Back then, riders were responsible for their own repairs, so Christophe set about fixing the fork himself, with guidance from the blacksmith. However, he was subsequently penalised because he’d allowed a boy to pump the bellows for him. Filling his pockets with bread, he scaled two more mountains alone before finishing the Tour in seventh. They don’t make them like they used to.
Race favourite Paul Duboc collapsed midway through stage 10, allegedly as a consequence of food poisoning from a spiked bottle. At the time, the perpetrator was thought to be Duboc’s big rival Gustave Garrigou.
Bad feeling among fans was so fevered that when the race passed through Duboc’s home town of Rouen, race organisers disguised Garrigou in a wig and dark glasses to get him through unscathed. These days, many people think climber Francois Lafourcade was more likely to have been responsible.
While not everyone’s idea of cheating, Alberto Contador’s attack on race leader Andy Schleck, after the Luxembourg rider had slipped his chain on stage 15’s climb of Port de Bales, is one of the biggest non-doping controversies of recent times.
It divided opinion among the sport’s legends and, while many argued that all is fair in bike racing, it was the Spaniard’s claim that he’d been unaware of the mechanical that left a sour taste for many. Schleck eventually lost 39 seconds to Contador on the stage – ironically, it was the same margin that Contador took the overall win by in Paris.
The ‘chain gate’ moment: does Contador’s explanation check out?
Revenge, while not exactly sweet, would be Schleck’s 18 months later, when Contador was stripped of his title – a random drug test during the 2010 race’s second rest day had found clenbuterol in his system. Schleck belatedly accepted the yellow jersey during a ceremony in 2012.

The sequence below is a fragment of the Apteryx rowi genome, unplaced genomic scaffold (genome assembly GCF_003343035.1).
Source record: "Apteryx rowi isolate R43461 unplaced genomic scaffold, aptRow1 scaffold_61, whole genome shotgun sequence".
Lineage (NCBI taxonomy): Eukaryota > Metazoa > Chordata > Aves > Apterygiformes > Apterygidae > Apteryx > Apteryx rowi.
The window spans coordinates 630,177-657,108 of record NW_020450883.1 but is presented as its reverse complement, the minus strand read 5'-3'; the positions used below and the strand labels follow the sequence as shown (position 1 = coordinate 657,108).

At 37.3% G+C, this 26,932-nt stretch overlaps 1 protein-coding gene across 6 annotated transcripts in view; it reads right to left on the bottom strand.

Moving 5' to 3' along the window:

Tragedy struck in the 1960 Tour, when Frenchman Roger Rivière overshot a bend on the Col de Perjuret in pursuit of rival Gastone Nencini, falling into a ravine and breaking his back. He pinned the blame on his team mechanic, saying his brakes hadn’t been working and then accusing him of leaving oil on the wheels.
But doctors soon found the real reason for the crash – a volume of painkillers in Rivière’s blood so high that his hands were too slow to operate the brakes. He would later confess to being a drug addict.
After he punctured just a few kilometres into the seventh stage to Bordeaux, Louis Trousselier’s rivals sped away, leaving him with the prospect of 200 solo kilometres. He ended up winning the stage with a sprint finish, but the fury that drove him there was overshadowed when he reportedly smashed the inkstands his fellow competitors were going to use to sign in.
The ‘sticky bottle’ technique – riders taking pulls from team cars by holding on to bottles held by managers – has become the acceptable face of cheating these days. But Jean Robic’s apparent heavy bottle of 1953 was a little more sinister.
Not known for his descending, the featherweight Frenchman is said to have taken on a lead-filled water bottle at a mountain summit, helping him to sink like a stone on the way back down. He would get his comeuppance the following day, losing the yellow jersey in a crash that would later cause his withdrawal.
The fourth Tour and it was the foul play of the spectators that influenced proceedings. Predating those who sabotaged the Etape Caledonia by more than a century, fans spread nails on the road, intent on helping their preferred rider. The cyclists weren’t exactly angels either, with the train-catching indiscretions of 1904 repeated and four riders thrown out of the race.